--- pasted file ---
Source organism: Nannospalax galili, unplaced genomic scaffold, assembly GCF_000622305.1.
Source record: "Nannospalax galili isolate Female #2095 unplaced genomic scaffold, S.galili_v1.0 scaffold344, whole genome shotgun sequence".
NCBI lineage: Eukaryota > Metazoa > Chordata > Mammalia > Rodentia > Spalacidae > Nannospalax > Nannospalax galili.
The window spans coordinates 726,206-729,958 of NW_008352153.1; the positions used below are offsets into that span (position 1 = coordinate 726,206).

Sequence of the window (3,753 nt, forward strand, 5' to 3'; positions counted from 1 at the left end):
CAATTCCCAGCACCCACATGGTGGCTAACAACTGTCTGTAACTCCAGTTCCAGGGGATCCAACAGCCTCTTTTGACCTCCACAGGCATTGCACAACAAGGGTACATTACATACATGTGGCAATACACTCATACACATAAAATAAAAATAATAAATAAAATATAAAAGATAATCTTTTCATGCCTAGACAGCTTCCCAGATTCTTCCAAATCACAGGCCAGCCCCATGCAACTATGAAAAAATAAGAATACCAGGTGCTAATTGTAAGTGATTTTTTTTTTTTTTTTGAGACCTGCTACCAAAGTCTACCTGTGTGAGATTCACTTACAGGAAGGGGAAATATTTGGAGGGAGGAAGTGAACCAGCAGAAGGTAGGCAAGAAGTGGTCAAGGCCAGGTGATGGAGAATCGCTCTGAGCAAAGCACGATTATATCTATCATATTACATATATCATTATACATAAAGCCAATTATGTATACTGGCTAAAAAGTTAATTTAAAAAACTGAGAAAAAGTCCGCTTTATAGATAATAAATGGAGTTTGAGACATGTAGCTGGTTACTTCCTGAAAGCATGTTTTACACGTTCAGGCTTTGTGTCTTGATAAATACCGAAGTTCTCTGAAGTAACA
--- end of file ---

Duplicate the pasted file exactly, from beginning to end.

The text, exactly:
Source organism: Nannospalax galili, unplaced genomic scaffold, assembly GCF_000622305.1.
Source record: "Nannospalax galili isolate Female #2095 unplaced genomic scaffold, S.galili_v1.0 scaffold344, whole genome shotgun sequence".
NCBI lineage: Eukaryota > Metazoa > Chordata > Mammalia > Rodentia > Spalacidae > Nannospalax > Nannospalax galili.
The window spans coordinates 726,206-729,958 of NW_008352153.1; the positions used below are offsets into that span (position 1 = coordinate 726,206).

Sequence of the window (3,753 nt, forward strand, 5' to 3'; positions counted from 1 at the left end):
CAATTCCCAGCACCCACATGGTGGCTAACAACTGTCTGTAACTCCAGTTCCAGGGGATCCAACAGCCTCTTTTGACCTCCACAGGCATTGCACAACAAGGGTACATTACATACATGTGGCAATACACTCATACACATAAAATAAAAATAATAAATAAAATATAAAAGATAATCTTTTCATGCCTAGACAGCTTCCCAGATTCTTCCAAATCACAGGCCAGCCCCATGCAACTATGAAAAAATAAGAATACCAGGTGCTAATTGTAAGTGATTTTTTTTTTTTTTTTGAGACCTGCTACCAAAGTCTACCTGTGTGAGATTCACTTACAGGAAGGGGAAATATTTGGAGGGAGGAAGTGAACCAGCAGAAGGTAGGCAAGAAGTGGTCAAGGCCAGGTGATGGAGAATCGCTCTGAGCAAAGCACGATTATATCTATCATATTACATATATCATTATACATAAAGCCAATTATGTATACTGGCTAAAAAGTTAATTTAAAAAACTGAGAAAAAGTCCGCTTTATAGATAATAAATGGAGTTTGAGACATGTAGCTGGTTACTTCCTGAAAGCATGTTTTACACGTTCAGGCTTTGTGTCTTGATAAATACCGAAGTTCTCTGAAGTAACA